“Look deep into nature, and then you will understand everything better.”-Albert Einstein
A recent study conducted by the University of Essex in the United Kingdom has confirmed what sages and shamans have known for centuries, nature has the power to heal mind and spirit. While people have intuitively known this, the scientific world refuses to believe anything without empirical studies and hard evidence. The UK study looked at the impact of walking outside in nature, as opposed to indoors at a mall or treadmill. They found that those who walked outside had a reduction in depressive symptoms of 71% as opposed to a 45% reduction in those who walked indoors. The study concluded that while walking is good in and of itself, walking outdoors in nature amplified the positive impact. Interesting footnote to the study was that 22% of those that walked indoors actually reported an increase in their depressive symptoms!
Being outdoors has long been associated with mindfulness, wellness, and health. Since the 1950s there has been a movement in psychiatry and counseling who find a medical answer to most mental health problems. There is a pill for just about any issue that a person has, as well as a series of letters that gives the problem a convenient label. One of the exciting developments in mental health over the last 15 years is the backlash against this trend. Researchers are looking for non-medical interventions and are finding high rates of success with common sense, old school practices. Nothing is simpler or more old school than being outside communing with nature. The movement to get people back into nature for their mental and emotional wellness has been commonly referred to as ecotherapy. Paul Palmer, chief executive of Mind, a British mental health organization states, “Our research indicates that people participating in ecotherapy receive health benefits, but also wider social benefits and cost savings that medication cannot deliver.”
A 2006 study done in the United States investigated the benefits of contact with nature and discovered that it can be a positive factor in prevention of mental health problems. This study suggested that involvement with, and in, nature can serve as both an early intervention as well as an after-the-fact treatment. The study advocated “active, social, and vigorous contact with nature,” as the treatment method. While this study did not criticize more conventional methods such as psychotherapy and medication, it did cite ecotherapy as an important part of a total treatment plan. Getting people out of the high-tech society that we live in back into a corner natural state was deemed as a vital part of treatment. Richard Louv, author of the book “The Nature Principle,” labeled the problem “nature deficit disorder.” Numerous studies indicate that Louv is on to something with his diagnosis.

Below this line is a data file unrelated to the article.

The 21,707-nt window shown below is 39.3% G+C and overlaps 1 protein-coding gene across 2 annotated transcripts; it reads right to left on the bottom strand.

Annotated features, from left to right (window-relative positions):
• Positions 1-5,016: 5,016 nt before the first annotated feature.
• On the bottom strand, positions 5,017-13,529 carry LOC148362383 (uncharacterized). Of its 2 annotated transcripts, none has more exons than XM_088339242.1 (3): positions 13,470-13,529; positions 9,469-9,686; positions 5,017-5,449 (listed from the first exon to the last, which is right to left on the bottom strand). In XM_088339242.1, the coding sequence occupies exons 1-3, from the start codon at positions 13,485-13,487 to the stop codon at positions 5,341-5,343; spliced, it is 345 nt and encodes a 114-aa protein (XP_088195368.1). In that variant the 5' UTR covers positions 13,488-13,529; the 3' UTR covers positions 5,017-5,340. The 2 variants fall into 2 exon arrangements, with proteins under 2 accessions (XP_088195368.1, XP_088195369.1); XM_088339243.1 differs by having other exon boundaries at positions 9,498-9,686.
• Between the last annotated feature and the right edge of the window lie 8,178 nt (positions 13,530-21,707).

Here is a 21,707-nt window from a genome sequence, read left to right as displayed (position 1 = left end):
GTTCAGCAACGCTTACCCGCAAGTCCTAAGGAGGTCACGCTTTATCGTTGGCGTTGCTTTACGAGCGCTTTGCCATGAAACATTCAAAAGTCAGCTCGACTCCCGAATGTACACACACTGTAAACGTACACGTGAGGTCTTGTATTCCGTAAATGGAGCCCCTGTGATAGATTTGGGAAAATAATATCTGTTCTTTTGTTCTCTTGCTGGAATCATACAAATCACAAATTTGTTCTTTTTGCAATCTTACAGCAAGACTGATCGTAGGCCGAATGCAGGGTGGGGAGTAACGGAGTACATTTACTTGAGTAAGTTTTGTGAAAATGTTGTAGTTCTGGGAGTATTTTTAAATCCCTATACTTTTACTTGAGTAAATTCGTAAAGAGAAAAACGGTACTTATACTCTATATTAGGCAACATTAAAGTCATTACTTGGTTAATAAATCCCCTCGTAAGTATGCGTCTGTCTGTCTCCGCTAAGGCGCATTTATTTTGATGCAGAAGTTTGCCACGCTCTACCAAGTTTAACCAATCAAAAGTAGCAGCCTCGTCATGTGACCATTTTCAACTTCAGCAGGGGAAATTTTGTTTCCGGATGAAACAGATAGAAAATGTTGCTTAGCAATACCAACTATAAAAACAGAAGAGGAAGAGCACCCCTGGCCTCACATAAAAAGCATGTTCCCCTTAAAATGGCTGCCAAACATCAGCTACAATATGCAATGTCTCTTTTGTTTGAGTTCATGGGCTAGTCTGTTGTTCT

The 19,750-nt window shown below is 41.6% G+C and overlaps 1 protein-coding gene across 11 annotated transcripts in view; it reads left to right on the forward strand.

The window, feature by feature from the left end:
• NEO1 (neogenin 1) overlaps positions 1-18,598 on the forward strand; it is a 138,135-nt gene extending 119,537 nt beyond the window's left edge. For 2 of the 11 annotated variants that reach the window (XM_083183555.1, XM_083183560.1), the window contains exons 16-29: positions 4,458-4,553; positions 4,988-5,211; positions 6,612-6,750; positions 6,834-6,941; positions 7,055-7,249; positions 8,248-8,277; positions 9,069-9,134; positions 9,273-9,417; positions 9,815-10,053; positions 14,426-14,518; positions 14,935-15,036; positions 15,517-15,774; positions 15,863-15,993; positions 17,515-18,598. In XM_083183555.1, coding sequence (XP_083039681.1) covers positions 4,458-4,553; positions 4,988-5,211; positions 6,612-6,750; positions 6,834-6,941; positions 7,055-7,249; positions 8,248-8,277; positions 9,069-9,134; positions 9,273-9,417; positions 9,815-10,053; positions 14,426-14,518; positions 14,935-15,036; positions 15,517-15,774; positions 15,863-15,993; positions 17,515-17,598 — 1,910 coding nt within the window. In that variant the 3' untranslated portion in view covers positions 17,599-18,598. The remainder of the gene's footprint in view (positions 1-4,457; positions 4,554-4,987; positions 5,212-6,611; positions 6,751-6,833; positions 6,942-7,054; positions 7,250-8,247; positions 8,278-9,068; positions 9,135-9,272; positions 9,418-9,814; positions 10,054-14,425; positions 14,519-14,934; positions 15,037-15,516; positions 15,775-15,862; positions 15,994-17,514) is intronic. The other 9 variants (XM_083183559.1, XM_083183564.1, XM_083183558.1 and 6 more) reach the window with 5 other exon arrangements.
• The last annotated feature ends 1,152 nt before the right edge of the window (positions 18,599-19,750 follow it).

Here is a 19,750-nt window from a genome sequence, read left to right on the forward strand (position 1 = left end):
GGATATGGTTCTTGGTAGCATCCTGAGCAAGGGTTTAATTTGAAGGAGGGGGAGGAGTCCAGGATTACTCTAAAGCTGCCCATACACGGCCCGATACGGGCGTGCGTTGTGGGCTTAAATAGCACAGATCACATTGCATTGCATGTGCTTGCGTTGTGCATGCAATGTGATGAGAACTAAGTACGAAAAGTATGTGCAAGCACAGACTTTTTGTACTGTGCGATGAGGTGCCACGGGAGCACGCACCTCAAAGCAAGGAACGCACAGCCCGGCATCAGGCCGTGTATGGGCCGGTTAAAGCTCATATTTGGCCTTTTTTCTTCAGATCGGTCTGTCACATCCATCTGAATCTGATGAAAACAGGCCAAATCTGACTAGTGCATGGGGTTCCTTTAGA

Large group comparisons of urban versus rural populations show that people who live in “green” areas have lower rates of depression and anxiety due to a “stronger sense of community and belonging,” as well as a health advantage which comes from a slower paced lifestyle and the benefits of a clean environment. Eight position paper published in the journal Urban Geography stated that, “although there are many benefits of big city living, high levels of happiness are not among them.” Statistics also show that people who make the move from city living to country show marked improvements in physical and mental health within the first three years. These benefits were fairly consistent across confounding factors such as income, employment, education, and personality traits.
So how can one incorporate this ecotherapy into their own life? While relocating to the country may not be practical, there are some things that virtually everyone can do to benefit from ecotherapy. As little as 20 minutes a day outside has been proven to change a person’s mental outlook and physical health drastically for the better. If you live in a city or densely populated area, take advantage of parks and public gardens that are available to you. Finding the time for outdoor hobbies such as hiking, canoeing, camping, and fishing can lead to a positive attitude adjustment. Outdoor exercise, when possible, can also be an incredibly positive experience. If you have children, introducing them to the great outdoors can be a preventative factor in their sense of well-being and self-esteem.
Get outside and experience ecotherapy for yourself. Tried and true, cost-effective, no co-pay, and no waiting room. And now we have the statistics to back up what many have known all along.
“Keep your eyes on the stars, and your feet on the ground.”-Theodore Roosevelt
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